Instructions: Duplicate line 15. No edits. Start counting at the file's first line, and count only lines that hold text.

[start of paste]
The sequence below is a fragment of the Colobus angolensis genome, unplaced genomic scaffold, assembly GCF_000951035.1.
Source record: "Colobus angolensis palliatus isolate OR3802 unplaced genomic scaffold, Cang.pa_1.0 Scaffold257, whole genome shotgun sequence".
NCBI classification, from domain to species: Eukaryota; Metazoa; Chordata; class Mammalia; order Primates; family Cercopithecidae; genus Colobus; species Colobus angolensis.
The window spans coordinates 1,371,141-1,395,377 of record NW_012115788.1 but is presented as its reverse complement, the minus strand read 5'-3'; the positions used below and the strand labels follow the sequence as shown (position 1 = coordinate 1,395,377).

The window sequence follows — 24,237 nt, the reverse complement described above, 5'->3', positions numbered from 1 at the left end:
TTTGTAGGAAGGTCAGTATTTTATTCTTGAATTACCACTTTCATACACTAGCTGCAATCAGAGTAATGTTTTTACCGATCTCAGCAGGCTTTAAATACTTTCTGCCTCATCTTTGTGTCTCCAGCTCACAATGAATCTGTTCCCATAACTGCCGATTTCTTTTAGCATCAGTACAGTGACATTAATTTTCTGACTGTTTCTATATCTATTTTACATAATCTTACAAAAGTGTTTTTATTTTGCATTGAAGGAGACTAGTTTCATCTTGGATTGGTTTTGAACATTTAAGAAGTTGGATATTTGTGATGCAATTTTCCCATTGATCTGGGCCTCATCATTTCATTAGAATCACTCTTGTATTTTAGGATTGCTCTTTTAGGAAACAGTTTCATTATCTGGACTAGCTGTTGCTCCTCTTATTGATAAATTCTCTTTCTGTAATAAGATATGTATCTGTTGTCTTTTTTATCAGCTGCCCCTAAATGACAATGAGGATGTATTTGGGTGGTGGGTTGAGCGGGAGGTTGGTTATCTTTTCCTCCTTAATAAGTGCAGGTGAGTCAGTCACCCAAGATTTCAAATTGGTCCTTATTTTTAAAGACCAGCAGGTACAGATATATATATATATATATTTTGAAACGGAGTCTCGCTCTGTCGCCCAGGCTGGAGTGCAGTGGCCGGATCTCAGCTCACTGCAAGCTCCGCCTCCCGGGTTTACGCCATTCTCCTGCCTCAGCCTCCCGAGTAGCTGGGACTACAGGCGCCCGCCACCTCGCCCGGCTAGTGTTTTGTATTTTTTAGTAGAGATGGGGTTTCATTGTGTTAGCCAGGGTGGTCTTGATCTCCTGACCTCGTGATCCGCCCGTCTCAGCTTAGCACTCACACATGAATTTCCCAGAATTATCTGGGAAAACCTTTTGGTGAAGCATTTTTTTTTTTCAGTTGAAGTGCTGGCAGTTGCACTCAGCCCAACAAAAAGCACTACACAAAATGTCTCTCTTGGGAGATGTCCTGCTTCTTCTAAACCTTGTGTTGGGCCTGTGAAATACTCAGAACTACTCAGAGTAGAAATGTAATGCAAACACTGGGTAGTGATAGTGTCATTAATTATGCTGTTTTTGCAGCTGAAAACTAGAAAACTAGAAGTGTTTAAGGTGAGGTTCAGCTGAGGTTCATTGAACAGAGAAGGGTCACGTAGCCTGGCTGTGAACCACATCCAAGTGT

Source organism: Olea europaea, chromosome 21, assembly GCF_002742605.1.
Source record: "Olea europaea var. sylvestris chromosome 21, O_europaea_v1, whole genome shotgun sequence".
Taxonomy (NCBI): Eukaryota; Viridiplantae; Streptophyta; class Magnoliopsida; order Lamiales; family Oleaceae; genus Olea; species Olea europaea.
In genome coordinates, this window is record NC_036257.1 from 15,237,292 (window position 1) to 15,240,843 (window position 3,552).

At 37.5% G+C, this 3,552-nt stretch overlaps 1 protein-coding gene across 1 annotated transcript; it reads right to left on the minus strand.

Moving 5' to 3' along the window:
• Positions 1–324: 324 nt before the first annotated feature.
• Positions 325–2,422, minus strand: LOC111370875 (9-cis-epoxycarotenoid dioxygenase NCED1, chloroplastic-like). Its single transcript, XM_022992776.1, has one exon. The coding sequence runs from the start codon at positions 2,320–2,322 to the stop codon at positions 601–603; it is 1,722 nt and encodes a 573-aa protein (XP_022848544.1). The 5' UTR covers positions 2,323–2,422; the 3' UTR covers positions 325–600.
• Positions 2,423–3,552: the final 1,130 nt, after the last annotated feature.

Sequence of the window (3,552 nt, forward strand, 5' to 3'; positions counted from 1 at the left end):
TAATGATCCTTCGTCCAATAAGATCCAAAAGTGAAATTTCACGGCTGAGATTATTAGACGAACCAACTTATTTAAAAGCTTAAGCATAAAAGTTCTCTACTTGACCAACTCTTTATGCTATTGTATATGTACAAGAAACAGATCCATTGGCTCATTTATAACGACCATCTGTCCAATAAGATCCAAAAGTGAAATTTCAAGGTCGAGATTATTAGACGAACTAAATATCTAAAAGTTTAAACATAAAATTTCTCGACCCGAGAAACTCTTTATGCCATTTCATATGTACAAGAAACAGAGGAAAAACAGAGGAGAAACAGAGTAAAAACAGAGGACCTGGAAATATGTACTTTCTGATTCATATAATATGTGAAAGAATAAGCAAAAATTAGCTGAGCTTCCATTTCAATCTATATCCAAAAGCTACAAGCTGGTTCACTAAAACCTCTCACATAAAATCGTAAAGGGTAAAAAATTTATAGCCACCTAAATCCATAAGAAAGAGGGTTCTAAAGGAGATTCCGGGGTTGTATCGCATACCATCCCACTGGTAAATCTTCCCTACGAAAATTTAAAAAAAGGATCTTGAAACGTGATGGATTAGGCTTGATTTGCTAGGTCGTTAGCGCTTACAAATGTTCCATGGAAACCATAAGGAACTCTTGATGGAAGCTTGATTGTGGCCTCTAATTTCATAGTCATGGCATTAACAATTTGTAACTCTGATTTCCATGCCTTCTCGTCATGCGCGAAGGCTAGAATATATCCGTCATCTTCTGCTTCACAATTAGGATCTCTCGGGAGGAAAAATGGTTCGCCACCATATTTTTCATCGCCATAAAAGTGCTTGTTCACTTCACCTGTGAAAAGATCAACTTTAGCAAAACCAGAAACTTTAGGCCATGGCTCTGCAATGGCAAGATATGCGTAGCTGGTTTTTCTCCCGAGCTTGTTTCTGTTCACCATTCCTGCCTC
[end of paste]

• Positions 2,423–3,552: the final 1,130 nt, after the last annotated feature.